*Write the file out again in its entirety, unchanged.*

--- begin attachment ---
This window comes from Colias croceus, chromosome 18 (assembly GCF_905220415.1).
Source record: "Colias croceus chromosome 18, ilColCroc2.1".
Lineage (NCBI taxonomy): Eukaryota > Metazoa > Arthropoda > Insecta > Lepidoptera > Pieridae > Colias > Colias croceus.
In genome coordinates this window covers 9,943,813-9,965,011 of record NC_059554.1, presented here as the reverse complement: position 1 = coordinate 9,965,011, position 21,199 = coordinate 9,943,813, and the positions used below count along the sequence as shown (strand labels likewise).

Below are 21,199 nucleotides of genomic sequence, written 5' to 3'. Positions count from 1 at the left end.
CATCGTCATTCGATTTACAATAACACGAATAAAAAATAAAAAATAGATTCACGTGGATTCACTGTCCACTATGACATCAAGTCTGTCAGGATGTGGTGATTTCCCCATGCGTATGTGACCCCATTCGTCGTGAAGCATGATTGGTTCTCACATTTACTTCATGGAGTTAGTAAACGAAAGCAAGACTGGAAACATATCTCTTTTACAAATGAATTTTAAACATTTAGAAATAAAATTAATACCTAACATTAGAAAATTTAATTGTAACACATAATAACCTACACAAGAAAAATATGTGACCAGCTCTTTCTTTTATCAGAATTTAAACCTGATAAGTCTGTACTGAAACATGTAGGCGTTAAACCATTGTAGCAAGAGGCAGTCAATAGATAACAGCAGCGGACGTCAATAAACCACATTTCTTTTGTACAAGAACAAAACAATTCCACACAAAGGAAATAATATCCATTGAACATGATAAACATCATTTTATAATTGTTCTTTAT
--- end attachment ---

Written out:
This window comes from Colias croceus, chromosome 18 (assembly GCF_905220415.1).
Source record: "Colias croceus chromosome 18, ilColCroc2.1".
Lineage (NCBI taxonomy): Eukaryota > Metazoa > Arthropoda > Insecta > Lepidoptera > Pieridae > Colias > Colias croceus.
In genome coordinates this window covers 9,943,813-9,965,011 of record NC_059554.1, presented here as the reverse complement: position 1 = coordinate 9,965,011, position 21,199 = coordinate 9,943,813, and the positions used below count along the sequence as shown (strand labels likewise).

Below are 21,199 nucleotides of genomic sequence, written 5' to 3'. Positions count from 1 at the left end.
CATCGTCATTCGATTTACAATAACACGAATAAAAAATAAAAAATAGATTCACGTGGATTCACTGTCCACTATGACATCAAGTCTGTCAGGATGTGGTGATTTCCCCATGCGTATGTGACCCCATTCGTCGTGAAGCATGATTGGTTCTCACATTTACTTCATGGAGTTAGTAAACGAAAGCAAGACTGGAAACATATCTCTTTTACAAATGAATTTTAAACATTTAGAAATAAAATTAATACCTAACATTAGAAAATTTAATTGTAACACATAATAACCTACACAAGAAAAATATGTGACCAGCTCTTTCTTTTATCAGAATTTAAACCTGATAAGTCTGTACTGAAACATGTAGGCGTTAAACCATTGTAGCAAGAGGCAGTCAATAGATAACAGCAGCGGACGTCAATAAACCACATTTCTTTTGTACAAGAACAAAACAATTCCACACAAAGGAAATAATATCCATTGAACATGATAAACATCATTTTATAATTGTTCTTTAT